An endeavour to provide a framework for an analysis of the impact of migration on development as well as a contribution to promoting effective migration management is on grasp after the International Organisation for Migration (IOM) launched the second Phase of the Migration Profile in Maseru.
This comes after the first phase of the project which was intended to develop a comprehensive migration profile and a consolidated or harmonised data and also have a foundation toward the development of migration profile in 2019 before the scourge of Covid-19 pandemic halted many activities.
According to the IOM Head of Office, Eriko Nishimura the second phase of the project is projected to consolidate the efforts made on the past years of the migration data and anticipated to give a comprehensive migration profile in Lesotho and have integrated data management systems and the data phase which will give up-to-date migration data by 2023.
“This profile will be more key milestone that we can continue enhancing migration data management in Lesotho,” she said.
She said the research on migration data was inaugurated in 2013/14 under the ACP-EU funded project on the migration data and researches where an enhancement of data management was carried as well as small assessment in Lesotho.
“The assessment identified a gap and challenges of coordination and data sharing among the stakeholders, now one of the key challenges is that many of the migration data was manually placed,” she said.
“There was some assessment done on the diaspora engagement especially on head of sector, limited framework, mine-workers integration, a frame-work in mapping migration data was also done which analyses the different migration frame-work, data especially BOS, Home Affairs, Ministry of Labour, Central Bank and Lesotho Tourism Development Corporation (LTDC), Lesotho National Development Corporation (LNDC), United Nation (UN) especially; International Labour Organisation (ILO), UNDP and World Bank,” she said.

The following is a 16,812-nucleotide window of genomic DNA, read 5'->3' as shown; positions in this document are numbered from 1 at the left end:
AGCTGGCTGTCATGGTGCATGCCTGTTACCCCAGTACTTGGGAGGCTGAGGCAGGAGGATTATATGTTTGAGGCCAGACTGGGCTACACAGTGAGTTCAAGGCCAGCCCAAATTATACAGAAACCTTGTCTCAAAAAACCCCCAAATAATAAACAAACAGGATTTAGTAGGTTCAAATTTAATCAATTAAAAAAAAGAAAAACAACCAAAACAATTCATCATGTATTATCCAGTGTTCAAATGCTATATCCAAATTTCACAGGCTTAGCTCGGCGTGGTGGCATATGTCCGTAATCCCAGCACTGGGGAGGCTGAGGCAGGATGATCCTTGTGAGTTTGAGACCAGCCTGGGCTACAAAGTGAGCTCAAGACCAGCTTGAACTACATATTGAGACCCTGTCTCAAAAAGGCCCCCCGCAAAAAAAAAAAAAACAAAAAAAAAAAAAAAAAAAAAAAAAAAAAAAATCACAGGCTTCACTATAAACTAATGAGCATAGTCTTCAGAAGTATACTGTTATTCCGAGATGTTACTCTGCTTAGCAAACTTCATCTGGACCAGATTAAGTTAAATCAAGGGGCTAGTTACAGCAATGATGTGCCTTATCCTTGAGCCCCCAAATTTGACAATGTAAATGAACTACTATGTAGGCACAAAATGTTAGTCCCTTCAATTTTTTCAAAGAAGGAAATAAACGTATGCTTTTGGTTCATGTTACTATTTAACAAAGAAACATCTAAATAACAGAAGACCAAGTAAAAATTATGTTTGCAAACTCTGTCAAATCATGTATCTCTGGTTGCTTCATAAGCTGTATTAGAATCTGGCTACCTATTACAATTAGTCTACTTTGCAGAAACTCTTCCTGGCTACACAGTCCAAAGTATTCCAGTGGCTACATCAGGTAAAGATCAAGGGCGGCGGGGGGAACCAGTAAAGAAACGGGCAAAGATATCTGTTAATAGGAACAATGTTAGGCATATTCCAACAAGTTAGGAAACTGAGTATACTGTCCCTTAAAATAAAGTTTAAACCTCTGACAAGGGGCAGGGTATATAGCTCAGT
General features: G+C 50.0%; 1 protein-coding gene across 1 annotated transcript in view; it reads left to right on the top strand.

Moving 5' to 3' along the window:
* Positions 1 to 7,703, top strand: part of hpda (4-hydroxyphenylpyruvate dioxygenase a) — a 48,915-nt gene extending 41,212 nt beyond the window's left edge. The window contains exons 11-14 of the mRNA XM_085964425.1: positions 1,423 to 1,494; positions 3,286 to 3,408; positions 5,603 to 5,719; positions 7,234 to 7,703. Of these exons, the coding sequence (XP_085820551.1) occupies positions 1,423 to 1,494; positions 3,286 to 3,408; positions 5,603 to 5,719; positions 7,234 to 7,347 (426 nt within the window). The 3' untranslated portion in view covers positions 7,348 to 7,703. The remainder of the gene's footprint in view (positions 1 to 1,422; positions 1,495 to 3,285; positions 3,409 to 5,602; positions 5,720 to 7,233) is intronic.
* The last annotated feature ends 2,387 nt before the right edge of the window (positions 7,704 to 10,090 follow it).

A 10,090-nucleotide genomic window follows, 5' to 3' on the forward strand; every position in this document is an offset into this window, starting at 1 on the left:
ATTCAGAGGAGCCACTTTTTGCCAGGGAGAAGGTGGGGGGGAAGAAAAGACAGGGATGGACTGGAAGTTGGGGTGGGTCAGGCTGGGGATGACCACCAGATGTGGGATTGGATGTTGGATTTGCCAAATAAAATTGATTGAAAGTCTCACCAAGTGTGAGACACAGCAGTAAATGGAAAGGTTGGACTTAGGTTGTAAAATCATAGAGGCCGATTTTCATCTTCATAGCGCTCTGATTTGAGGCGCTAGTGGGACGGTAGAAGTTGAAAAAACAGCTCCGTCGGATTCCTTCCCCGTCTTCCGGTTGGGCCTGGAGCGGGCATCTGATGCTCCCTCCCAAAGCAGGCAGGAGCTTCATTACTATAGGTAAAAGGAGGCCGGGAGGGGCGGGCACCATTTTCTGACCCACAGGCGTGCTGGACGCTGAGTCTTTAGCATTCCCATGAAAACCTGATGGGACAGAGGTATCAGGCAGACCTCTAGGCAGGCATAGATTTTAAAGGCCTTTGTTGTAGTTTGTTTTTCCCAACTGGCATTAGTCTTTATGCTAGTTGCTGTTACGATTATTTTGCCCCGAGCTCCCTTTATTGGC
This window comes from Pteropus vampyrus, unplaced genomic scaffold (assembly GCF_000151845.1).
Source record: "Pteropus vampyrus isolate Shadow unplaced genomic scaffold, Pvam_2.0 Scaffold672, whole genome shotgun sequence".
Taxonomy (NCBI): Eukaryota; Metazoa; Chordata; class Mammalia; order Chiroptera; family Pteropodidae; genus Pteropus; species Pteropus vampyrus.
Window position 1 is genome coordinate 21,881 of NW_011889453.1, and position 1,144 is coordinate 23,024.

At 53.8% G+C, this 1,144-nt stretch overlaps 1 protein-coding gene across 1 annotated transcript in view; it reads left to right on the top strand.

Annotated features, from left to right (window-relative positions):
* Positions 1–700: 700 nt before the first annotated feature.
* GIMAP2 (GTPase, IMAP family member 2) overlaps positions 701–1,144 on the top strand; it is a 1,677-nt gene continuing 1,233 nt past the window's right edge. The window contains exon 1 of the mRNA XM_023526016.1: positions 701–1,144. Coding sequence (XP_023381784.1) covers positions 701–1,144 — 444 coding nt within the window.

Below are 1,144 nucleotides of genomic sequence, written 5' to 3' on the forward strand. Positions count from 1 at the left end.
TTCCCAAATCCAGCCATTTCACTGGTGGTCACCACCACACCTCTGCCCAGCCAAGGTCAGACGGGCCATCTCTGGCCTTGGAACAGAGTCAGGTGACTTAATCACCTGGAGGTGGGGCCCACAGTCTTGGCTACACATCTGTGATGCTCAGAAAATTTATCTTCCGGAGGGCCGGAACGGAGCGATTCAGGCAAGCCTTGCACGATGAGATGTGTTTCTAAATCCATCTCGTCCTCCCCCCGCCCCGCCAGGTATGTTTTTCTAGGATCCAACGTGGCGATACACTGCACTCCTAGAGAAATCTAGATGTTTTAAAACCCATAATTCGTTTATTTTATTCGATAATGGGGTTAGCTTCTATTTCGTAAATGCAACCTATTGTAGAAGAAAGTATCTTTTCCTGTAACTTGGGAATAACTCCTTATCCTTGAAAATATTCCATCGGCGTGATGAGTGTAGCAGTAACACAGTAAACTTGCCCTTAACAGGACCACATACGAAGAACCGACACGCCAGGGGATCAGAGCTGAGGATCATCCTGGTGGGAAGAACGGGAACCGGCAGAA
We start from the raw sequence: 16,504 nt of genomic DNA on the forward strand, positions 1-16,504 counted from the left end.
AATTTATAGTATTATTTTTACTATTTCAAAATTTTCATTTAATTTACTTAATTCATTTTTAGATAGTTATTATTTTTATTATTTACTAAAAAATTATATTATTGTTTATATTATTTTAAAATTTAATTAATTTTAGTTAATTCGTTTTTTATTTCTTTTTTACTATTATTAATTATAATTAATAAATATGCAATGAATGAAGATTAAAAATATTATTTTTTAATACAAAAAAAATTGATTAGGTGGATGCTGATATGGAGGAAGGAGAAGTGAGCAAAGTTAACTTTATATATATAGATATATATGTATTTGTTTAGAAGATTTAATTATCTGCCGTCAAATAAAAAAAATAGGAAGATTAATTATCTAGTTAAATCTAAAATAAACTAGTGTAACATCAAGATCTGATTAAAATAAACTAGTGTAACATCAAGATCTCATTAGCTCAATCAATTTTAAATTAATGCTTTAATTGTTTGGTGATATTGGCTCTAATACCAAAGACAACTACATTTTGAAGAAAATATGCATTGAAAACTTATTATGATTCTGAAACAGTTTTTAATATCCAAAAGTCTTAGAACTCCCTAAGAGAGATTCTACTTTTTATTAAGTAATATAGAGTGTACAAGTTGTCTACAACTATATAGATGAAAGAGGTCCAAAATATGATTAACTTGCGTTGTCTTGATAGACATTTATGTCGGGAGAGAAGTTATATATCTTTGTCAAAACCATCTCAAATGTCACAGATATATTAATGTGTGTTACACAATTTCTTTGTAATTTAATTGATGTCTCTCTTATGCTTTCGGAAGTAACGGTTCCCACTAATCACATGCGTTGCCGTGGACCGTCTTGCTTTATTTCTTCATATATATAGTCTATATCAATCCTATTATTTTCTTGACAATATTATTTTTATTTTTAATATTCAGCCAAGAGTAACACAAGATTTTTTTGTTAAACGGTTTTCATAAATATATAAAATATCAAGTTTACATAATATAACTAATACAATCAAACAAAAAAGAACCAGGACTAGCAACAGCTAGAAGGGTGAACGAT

She continued that, “There was a recommendation that data should be integrated so that we have up to date information on migration matters. The strong emphasis was also done on automating the data because if it is manual, it becomes difficult and requires a lot of effort to put data in the systems, analysing and publishing that data so that we can utilize such data for our policing.
According to the Lesotho Migration Data Ecosystem/Situation Report published in June this year which contains Supporting Evidence-Based Migration Related policy Making and Planning in Lesotho, manual system has been the order of the day until migrating from the old-aged method in 2019 until date.
“Before 2019, the manual system has been the main system of capturing data capturing key variables such as passport number, citizenship, date of birth, sex, and purpose of visit,” the report read.